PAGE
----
A frenzied, intense, and nerve-rattling experience that is neither Christmasy nor festive. That's what you get from this Grammy Award-winning Christian rock duo of Australian brothers. Slow but expectant vocals of okayish quality are punctuated by startling bursts of energy. There's a lot more than just a simple boy and his drum in this cover. Instead, it sounds like an army of half-crazed drummers running at you full force. Prepare to be overwhelmed.

13. Cover by Joan Jett and The Blackhearts (1981)

The Godmother of Punk doesn't try to spin this religious but rather emphasizes the drum part of the drummer boy in this ditty. It was released as a track on the same 1981 album as Joan Jett and The Blackhearts' hit singles, "I Love Rock 'n Roll" and "Crimson and Clover."

Jett has been called the hardest working woman in rock music, but with this holiday song, she and the band just seem to be kicking back and having a rockin' good time. Noticeably she rolls her r's and doesn't invest too much effort in her vocals. Then the group speeds up the tempo towards the end of the song, launching into a rock fest in honor of the Baby J. The Rock and Roll Hall of Fame-honored band goes full tilt with electric guitars—because what would Jesus do?—to deliver a performance that is memorable but not praiseworthy.

14. Cover by Justin Bieber (featuring Busta Rhymes) (2011)

Leave it to Bieber to ruin a song in this way. His cover of "The Little Drummer Boy" is like a regifted fruitcake. You question the gift-giver's sincerity and can't wait for them to turn their head so you can toss it straight in the garbage.

Beebs delivers this disastrous rendition, chock full of noisy, clanging, mechanical sounds. He tries to be artsy in the way he draws out some of his notes to ill effect, and Busta raps some nonsense that includes references to Twitter and his Blackberry. I can picture this racquet waking up the holy infant as Mary cringes and Joseph does a slow head-shake. Then the Beebs and Busta's song just suddenly stops cold, no explanation. So strange.

It's too easy to dismiss Justin Bieber as wrong for Christmas music, however. While he didn't give "The Little Drummer Boy" the effort it deserved, his version of Silent Night is otherworldly. Bieber was discovered in 2007 when he posted his videos on YouTube, and in less than 10 years became one of the world's best-selling music artists, a Grammy Award-winner, and one of the top 10 most powerful celebrities in the world, as named by Forbes magazine.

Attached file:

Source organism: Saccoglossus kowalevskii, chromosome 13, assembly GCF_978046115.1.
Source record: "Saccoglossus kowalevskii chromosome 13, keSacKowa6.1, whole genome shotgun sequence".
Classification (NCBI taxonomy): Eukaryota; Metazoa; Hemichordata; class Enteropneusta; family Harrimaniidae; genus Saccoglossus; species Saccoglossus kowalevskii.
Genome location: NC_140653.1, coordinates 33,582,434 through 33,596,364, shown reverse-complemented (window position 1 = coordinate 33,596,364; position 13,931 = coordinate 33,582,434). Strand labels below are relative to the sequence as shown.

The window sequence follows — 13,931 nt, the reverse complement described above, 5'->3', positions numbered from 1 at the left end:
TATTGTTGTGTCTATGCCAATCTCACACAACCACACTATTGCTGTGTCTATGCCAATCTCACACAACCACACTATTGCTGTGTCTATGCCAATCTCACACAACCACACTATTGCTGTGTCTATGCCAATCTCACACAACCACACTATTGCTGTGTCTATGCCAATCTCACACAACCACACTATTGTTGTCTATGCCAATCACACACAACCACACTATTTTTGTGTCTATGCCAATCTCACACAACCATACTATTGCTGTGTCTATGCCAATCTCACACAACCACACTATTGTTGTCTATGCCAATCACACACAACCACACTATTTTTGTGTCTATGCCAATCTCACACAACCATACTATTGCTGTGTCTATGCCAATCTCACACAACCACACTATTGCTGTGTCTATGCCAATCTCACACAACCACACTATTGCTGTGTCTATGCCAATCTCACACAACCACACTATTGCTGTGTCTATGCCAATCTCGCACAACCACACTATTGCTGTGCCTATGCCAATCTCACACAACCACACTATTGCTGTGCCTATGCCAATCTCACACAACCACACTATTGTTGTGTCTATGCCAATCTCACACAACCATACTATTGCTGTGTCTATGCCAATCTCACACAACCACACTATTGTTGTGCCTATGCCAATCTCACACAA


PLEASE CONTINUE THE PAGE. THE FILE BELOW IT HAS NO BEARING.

© 2019 FlourishAnyway


FlourishAnyway (author) from USA on March 10, 2020:

justmesuzanne - I had to laugh at your reaction. We all have those songs where we think, "anyone but that artist!"

justmesuzanne from Texas on March 09, 2020:

Just about anybody but "Richie Petrie"! :D I remember seeing that on the Dick Van Dyke show way back in the 1960s (when I was a child myself) and thinking "Oh my! That was a mistake!" I've seen that episode countless times since, and I think the same thing every time!

FlourishAnyway (author) from USA on February 23, 2020:

Peggy - I'm glad you get something from the background story. I like knowing a little about where the song came from and why it's so important.

Peggy Woods from Houston, Texas on February 23, 2020:

There are many good renditions of this song, but I would still go with the original. It is interesting how the title of this song has been changed in earlier times. Your background information is always so informative.

FlourishAnyway (author) from USA on December 25, 2019:

Cynthia - I'm glad you enjoyed this. I hope your family had a wonderful Christmas!

Cynthia Zirkwitz from Vancouver Island, Canada on December 24, 2019:

Merry Christmas! My hubby and i listened together tonight-- Christmas Eve. He liked Leann Rimes best. We now know all the words. Giggled at your commentary, especially "the depressive" version by Bob Dylan!

FlourishAnyway (author) from USA on December 21, 2019:

Zack Hamra - There are hundreds of covers of this song. That's why I provide a comment section for anyone who readers have strong feelings about. Thanks for chiming in. Merry Christmas.

Zack Hamra on December 21, 2019: